Did you know there is a huge shadow stopping many therapists from thriving in private practice?
If you are a therapist you likely chose this career to make the world a better place by uplifting peoples’ lives and reducing unnecessary suffering. You have very little doubt about your purpose on this planet. You studied for years in a graduate school or a training institute and spent countless hours honing your skills in internships and other forms of employment. You feel fairly conﬁdent that you know how to help others and long to create the private practice of your dreams.
But if you’re like me when I started, something big is blocking your path to success.
When I opened the doors to my private practice, I found a business coach and followed his advice and started getting some referrals. The small spike in my client load boosted my conﬁdence enough to believe that having a thriving practice was really possible. I did all kinds of local and online networking and paid advertising. But then months went by and not much more happened. My client load wasn’t growing. I was stuck and I didn’t know why. I knew this wasn’t just about marketing; it had something to do with my spiritual development. I just wasn’t exactly sure what it was.
I have coached many therapists over the years that have shared similar stories.
Maybe you are starting to gain some traction on understanding marketing. You have your sweet ofﬁce space and even have a few solid referral sources. You start to get a handful of clients, but then they seem to fall away and your client load dries up. Or maybe you haven’t gotten that far and you know something is in the way, but you are having trouble identifying the true core issue.
If this sounds familiar, it’s likely you have what I call, “The Money Shadow.” I had it and most therapists have some version of it too.
Many therapists ﬁnd themselves on a quest in their twenties and thirties and often have a conﬂict with their desire for money. We believe that not prioritizing wealth will allow us to attain our higher ideals such as non-attachment and the alleviation of social inequalities. This concept makes sense. We are well intentioned and don’t want to be greedy or cause more problems in the world. Unfortunately, all too often that drive to live off very little doesn’t truly come from altruism; it comes from a place of devaluing your self, typically because of past hurts and wounds around money. And the cost is great.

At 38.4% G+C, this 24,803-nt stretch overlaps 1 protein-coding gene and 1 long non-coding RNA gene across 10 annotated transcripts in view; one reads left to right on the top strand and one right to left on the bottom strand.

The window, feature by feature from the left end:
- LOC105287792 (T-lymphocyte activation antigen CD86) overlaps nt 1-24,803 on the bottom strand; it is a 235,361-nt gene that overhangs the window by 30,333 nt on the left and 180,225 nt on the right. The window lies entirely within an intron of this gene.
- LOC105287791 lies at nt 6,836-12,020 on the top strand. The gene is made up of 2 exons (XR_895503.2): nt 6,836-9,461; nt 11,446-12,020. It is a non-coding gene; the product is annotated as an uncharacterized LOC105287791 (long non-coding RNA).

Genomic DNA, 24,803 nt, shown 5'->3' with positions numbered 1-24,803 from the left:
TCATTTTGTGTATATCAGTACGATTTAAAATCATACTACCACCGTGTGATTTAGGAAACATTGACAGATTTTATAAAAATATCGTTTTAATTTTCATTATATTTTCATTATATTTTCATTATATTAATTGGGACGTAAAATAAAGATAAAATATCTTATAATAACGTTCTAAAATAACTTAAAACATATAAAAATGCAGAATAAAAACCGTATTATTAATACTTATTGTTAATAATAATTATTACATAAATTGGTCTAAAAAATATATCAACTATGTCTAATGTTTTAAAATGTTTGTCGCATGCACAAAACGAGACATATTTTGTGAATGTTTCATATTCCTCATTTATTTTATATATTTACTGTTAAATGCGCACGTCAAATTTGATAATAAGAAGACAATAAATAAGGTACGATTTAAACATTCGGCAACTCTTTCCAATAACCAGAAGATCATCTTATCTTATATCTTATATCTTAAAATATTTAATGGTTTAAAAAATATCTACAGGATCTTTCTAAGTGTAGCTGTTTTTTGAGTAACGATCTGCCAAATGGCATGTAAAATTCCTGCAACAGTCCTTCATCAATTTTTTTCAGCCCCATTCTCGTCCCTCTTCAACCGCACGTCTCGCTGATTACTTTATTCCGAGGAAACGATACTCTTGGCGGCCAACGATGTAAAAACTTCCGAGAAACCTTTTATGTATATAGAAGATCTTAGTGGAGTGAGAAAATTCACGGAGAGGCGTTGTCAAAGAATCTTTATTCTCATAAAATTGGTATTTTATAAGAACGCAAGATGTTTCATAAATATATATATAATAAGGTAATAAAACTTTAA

What happens when therapists devalue money and themselves?
This is the real reason so many therapists don’t succeed in private practice!
Therapists aren’t clear in their relationship to money and it stops them from earning it. You might devalue how much you are worth or lack conﬁdence charging respectable fees for your service. Others don’t believe they have the skills to earn the money they want. Some have childhood wounds such as workaholic parents that caused them to reject wealth. Many therapists feel worried that their clients will judge them or be angry for asking for too high of a fee. The list goes on and on. The worst part is that a therapist can’t achieve their full potential in private practice without working through this issue. Clients and referral sources sense this deep seated insecurity and as a result devalue the therapist and choose to go elsewhere.
So, how do you overcome your money shadow so that you can achieve your potential in private practice and help make the world a better place?
It’s time to challenge your core beliefs about money. They are likely not really your own. You probably took on someone else’s ideas and struggle with money.
By asking yourself these ﬁve questions you can identify and challenge your core beliefs around money and start to truly transform your relationship to wealth and success:
- “How do I really feel about earning money in private practice?”
- “How much money is ok and why?”
- “What beliefs about money are not my own and are ready to be let go of”?
- “What am I most afraid of about the exchange of money in private practice?”
- “What do I need to do to overcome my biggest fear around money in my private practice?”
If you work with these questions over and over you will ﬁnd you can change your relationship to money to gain ﬁnancial freedom. You need to be ﬁnancially successful in order to have a thriving private practice and achieve your highest potential as a therapist. A for-proﬁt business can only survive when the bottom line generates enough of a proﬁt to nourish the business owner.
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